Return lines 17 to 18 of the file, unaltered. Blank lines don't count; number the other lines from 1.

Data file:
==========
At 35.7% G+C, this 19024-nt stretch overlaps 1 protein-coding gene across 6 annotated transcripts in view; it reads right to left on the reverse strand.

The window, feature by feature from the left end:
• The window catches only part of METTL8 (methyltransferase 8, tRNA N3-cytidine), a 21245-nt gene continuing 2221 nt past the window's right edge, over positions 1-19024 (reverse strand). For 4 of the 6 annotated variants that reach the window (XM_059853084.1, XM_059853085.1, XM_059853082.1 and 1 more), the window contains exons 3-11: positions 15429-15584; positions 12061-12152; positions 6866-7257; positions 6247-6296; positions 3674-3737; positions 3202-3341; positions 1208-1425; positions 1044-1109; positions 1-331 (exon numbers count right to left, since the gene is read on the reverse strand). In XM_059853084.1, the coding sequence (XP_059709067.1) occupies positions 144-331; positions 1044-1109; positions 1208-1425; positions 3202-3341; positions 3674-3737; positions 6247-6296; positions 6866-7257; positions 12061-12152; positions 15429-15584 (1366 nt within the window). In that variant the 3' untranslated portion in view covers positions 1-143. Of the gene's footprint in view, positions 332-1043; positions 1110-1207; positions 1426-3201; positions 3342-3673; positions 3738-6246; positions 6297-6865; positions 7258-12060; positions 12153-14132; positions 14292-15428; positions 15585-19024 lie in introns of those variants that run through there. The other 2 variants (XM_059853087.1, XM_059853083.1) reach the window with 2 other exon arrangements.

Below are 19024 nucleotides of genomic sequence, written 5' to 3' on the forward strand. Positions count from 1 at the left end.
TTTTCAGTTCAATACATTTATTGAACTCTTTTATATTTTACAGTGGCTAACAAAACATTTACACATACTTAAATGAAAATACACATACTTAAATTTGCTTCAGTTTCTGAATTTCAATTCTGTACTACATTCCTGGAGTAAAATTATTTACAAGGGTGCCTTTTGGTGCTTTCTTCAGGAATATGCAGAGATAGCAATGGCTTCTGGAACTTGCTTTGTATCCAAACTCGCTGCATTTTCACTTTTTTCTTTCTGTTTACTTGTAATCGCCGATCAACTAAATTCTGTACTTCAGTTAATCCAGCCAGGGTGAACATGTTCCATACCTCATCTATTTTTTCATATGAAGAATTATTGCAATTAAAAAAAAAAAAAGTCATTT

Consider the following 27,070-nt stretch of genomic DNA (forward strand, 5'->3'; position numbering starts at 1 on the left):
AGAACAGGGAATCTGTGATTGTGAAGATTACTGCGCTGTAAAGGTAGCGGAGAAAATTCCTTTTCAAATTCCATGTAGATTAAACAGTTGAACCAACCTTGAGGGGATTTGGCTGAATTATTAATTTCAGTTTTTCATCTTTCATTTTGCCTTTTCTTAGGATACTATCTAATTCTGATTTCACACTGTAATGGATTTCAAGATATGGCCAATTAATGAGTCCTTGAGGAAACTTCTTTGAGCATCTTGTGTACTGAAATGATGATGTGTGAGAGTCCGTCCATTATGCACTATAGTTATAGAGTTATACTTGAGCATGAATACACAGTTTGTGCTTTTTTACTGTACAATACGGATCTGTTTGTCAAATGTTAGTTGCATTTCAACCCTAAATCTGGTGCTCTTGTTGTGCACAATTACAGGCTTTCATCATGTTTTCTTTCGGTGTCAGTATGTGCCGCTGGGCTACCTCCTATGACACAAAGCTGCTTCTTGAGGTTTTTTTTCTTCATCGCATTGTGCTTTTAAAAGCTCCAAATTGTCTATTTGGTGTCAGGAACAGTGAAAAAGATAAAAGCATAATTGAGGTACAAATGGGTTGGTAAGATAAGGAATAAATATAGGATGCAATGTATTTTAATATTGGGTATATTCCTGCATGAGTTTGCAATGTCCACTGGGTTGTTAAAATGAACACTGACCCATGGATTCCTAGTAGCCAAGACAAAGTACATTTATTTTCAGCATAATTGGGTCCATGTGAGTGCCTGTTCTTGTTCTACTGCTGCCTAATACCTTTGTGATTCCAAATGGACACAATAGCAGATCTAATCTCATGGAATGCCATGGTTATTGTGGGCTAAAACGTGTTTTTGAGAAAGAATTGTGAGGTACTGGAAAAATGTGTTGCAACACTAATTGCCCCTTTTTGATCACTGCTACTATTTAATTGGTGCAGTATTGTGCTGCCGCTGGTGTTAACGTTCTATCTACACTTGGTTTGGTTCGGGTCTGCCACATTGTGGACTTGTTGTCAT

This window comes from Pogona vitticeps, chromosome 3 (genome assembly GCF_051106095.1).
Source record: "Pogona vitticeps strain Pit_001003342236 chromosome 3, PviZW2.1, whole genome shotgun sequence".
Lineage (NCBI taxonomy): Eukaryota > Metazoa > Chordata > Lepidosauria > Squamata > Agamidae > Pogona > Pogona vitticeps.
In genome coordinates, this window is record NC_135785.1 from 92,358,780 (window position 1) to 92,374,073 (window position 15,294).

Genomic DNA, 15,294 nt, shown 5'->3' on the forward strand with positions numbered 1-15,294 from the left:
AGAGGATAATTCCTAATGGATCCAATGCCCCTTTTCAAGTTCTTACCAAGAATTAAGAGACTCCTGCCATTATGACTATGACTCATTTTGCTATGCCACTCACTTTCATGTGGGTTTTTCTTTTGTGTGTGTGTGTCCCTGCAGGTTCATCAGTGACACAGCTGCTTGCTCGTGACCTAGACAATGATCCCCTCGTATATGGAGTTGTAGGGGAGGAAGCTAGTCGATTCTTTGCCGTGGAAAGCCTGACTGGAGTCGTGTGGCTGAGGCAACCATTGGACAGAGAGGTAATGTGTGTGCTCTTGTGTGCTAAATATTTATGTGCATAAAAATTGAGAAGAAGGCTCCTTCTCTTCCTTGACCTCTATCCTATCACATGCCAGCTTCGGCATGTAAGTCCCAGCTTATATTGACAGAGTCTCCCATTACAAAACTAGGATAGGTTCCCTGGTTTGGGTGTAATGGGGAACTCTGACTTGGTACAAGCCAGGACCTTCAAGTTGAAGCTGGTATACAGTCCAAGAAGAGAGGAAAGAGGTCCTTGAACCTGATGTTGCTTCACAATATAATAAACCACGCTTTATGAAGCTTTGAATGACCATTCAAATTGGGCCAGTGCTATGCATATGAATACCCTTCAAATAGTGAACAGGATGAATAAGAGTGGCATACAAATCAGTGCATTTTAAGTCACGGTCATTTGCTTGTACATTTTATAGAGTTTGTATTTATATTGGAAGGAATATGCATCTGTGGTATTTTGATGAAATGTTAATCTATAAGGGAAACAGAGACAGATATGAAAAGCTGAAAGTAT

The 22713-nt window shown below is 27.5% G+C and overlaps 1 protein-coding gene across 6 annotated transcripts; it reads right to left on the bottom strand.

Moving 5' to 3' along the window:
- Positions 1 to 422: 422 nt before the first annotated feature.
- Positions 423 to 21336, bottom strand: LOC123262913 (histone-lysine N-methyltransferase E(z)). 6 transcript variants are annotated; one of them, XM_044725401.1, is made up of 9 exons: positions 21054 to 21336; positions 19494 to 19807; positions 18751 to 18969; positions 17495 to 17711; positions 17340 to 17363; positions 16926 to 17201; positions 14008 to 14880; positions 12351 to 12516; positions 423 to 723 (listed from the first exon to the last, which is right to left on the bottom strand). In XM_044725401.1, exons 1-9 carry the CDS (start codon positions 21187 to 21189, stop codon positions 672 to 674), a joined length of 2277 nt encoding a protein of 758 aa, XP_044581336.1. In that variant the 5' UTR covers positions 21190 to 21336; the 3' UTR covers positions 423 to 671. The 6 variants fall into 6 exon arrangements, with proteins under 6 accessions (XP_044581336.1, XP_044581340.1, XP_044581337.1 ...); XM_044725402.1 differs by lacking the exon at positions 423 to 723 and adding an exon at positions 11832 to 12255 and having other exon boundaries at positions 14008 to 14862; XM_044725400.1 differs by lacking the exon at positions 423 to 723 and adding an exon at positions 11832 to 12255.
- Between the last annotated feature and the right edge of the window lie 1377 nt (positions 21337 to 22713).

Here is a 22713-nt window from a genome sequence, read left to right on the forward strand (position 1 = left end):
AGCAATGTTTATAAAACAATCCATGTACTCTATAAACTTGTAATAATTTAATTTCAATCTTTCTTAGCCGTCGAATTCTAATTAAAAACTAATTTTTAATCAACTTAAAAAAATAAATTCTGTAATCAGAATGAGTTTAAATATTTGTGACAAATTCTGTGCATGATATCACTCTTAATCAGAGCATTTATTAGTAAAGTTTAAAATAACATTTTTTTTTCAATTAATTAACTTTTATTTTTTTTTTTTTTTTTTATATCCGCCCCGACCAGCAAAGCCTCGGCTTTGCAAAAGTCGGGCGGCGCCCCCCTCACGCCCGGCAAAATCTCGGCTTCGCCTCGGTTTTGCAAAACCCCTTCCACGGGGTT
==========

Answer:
- Positions 423 to 21336, bottom strand: LOC123262913 (histone-lysine N-methyltransferase E(z)). 6 transcript variants are annotated; one of them, XM_044725401.1, is made up of 9 exons: positions 21054 to 21336; positions 19494 to 19807; positions 18751 to 18969; positions 17495 to 17711; positions 17340 to 17363; positions 16926 to 17201; positions 14008 to 14880; positions 12351 to 12516; positions 423 to 723 (listed from the first exon to the last, which is right to left on the bottom strand). In XM_044725401.1, exons 1-9 carry the CDS (start codon positions 21187 to 21189, stop codon positions 672 to 674), a joined length of 2277 nt encoding a protein of 758 aa, XP_044581336.1. In that variant the 5' UTR covers positions 21190 to 21336; the 3' UTR covers positions 423 to 671. The 6 variants fall into 6 exon arrangements, with proteins under 6 accessions (XP_044581336.1, XP_044581340.1, XP_044581337.1 ...); XM_044725402.1 differs by lacking the exon at positions 423 to 723 and adding an exon at positions 11832 to 12255 and having other exon boundaries at positions 14008 to 14862; XM_044725400.1 differs by lacking the exon at positions 423 to 723 and adding an exon at positions 11832 to 12255.
- Between the last annotated feature and the right edge of the window lie 1377 nt (positions 21337 to 22713).